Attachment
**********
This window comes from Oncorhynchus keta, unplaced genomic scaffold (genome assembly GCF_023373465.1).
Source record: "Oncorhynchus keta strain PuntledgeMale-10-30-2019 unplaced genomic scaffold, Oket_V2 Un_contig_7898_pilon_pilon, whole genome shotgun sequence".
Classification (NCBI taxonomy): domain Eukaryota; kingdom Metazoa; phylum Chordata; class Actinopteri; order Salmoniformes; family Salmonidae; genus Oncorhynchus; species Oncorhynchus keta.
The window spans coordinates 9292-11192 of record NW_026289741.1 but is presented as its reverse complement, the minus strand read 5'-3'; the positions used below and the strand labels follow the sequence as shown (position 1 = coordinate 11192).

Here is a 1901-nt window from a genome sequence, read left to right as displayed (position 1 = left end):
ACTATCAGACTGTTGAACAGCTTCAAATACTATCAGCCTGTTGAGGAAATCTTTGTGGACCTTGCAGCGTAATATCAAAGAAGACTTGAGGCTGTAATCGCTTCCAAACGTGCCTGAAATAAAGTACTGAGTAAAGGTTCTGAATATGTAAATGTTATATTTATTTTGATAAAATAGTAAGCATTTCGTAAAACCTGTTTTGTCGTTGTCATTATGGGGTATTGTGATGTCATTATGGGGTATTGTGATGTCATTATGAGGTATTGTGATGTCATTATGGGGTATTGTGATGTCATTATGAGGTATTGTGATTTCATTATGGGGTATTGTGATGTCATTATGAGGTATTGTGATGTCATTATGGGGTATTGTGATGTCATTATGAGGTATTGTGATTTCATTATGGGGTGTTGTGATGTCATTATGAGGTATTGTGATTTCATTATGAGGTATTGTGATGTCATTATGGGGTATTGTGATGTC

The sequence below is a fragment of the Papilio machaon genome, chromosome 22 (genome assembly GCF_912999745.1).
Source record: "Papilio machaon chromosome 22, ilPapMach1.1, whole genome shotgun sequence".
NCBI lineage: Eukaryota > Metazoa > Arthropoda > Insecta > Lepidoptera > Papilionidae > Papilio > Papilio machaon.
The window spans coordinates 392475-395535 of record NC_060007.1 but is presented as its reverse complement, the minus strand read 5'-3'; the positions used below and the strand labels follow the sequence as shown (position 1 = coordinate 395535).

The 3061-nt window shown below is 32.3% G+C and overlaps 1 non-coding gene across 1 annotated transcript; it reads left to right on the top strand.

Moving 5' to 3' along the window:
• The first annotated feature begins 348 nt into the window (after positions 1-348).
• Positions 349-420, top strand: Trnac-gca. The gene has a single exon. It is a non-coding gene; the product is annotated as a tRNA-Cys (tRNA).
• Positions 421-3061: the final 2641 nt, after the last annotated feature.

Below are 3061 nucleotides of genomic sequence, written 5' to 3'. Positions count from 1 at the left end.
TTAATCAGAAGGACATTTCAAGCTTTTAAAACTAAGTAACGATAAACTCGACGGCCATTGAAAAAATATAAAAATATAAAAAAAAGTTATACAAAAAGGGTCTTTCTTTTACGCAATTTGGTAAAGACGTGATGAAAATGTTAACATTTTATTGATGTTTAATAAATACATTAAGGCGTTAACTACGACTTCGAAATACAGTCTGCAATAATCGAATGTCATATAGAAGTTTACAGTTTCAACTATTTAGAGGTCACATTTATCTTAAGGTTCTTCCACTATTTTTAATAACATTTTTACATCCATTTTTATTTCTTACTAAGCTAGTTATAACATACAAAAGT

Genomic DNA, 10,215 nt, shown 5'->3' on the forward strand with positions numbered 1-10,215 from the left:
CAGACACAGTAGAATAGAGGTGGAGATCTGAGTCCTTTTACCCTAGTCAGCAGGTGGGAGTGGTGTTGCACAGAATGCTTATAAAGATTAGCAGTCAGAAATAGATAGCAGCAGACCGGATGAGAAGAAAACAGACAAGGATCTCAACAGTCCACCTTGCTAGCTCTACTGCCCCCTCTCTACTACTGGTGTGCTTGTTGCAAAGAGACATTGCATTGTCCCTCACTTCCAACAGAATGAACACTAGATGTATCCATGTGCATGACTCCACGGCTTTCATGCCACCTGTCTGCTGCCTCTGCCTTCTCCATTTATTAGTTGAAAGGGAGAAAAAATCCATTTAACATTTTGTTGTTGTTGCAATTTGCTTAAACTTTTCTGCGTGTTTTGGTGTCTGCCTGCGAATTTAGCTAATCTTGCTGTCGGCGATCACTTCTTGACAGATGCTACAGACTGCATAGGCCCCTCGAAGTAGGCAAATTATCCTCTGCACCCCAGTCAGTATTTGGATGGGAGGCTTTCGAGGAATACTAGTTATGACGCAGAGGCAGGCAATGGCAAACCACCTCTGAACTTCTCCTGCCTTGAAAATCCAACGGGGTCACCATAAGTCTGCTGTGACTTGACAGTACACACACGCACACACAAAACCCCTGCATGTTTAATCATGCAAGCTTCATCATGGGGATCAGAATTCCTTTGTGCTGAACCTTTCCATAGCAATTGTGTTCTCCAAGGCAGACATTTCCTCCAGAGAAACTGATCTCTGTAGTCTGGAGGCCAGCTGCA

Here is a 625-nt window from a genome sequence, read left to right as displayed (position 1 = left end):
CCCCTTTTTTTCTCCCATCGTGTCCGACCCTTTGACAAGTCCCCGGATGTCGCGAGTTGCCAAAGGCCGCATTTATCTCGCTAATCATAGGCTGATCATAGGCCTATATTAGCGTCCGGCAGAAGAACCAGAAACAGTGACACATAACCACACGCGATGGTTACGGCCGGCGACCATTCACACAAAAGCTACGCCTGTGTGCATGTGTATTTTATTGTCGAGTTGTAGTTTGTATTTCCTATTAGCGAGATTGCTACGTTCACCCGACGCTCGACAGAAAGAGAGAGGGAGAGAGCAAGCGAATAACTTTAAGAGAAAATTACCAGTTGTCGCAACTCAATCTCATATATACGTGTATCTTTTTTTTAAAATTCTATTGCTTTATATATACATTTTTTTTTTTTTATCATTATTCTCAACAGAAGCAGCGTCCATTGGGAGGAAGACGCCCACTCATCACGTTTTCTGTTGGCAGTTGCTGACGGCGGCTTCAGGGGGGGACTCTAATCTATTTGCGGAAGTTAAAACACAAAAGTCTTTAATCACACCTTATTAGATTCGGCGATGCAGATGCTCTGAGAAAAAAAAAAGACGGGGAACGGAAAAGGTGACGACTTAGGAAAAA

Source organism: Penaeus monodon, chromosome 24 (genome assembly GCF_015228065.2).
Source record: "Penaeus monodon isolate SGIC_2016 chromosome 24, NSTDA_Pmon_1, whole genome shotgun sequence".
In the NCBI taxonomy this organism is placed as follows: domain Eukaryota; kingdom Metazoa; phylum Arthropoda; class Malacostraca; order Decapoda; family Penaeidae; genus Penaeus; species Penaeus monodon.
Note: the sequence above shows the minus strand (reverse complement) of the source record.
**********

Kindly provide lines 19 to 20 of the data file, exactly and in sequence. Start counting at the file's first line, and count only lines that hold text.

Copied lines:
CAGACACAGTAGAATAGAGGTGGAGATCTGAGTCCTTTTACCCTAGTCAGCAGGTGGGAGTGGTGTTGCACAGAATGCTTATAAAGATTAGCAGTCAGAAATAGATAGCAGCAGACCGGATGAGAAGAAAACAGACAAGGATCTCAACAGTCCACCTTGCTAGCTCTACTGCCCCCTCTCTACTACTGGTGTGCTTGTTGCAAAGAGACATTGCATTGTCCCTCACTTCCAACAGAATGAACACTAGATGTATCCATGTGCATGACTCCACGGCTTTCATGCCACCTGTCTGCTGCCTCTGCCTTCTCCATTTATTAGTTGAAAGGGAGAAAAAATCCATTTAACATTTTGTTGTTGTTGCAATTTGCTTAAACTTTTCTGCGTGTTTTGGTGTCTGCCTGCGAATTTAGCTAATCTTGCTGTCGGCGATCACTTCTTGACAGATGCTACAGACTGCATAGGCCCCTCGAAGTAGGCAAATTATCCTCTGCACCCCAGTCAGTATTTGGATGGGAGGCTTTCGAGGAATACTAGTTATGACGCAGAGGCAGGCAATGGCAAACCACCTCTGAACTTCTCCTGCCTTGAAAATCCAACGGGGTCACCATAAGTCTGCTGTGACTTGACAGTACACACACGCACACACAAAACCCCTGCATGTTTAATCATGCAAGCTTCATCATGGGGATCAGAATTCCTTTGTGCTGAACCTTTCCATAGCAATTGTGTTCTCCAAGGCAGACATTTCCTCCAGAGAAACTGATCTCTGTAGTCTGGAGGCCAGCTGCA

Here is a 625-nt window from a genome sequence, read left to right as displayed (position 1 = left end):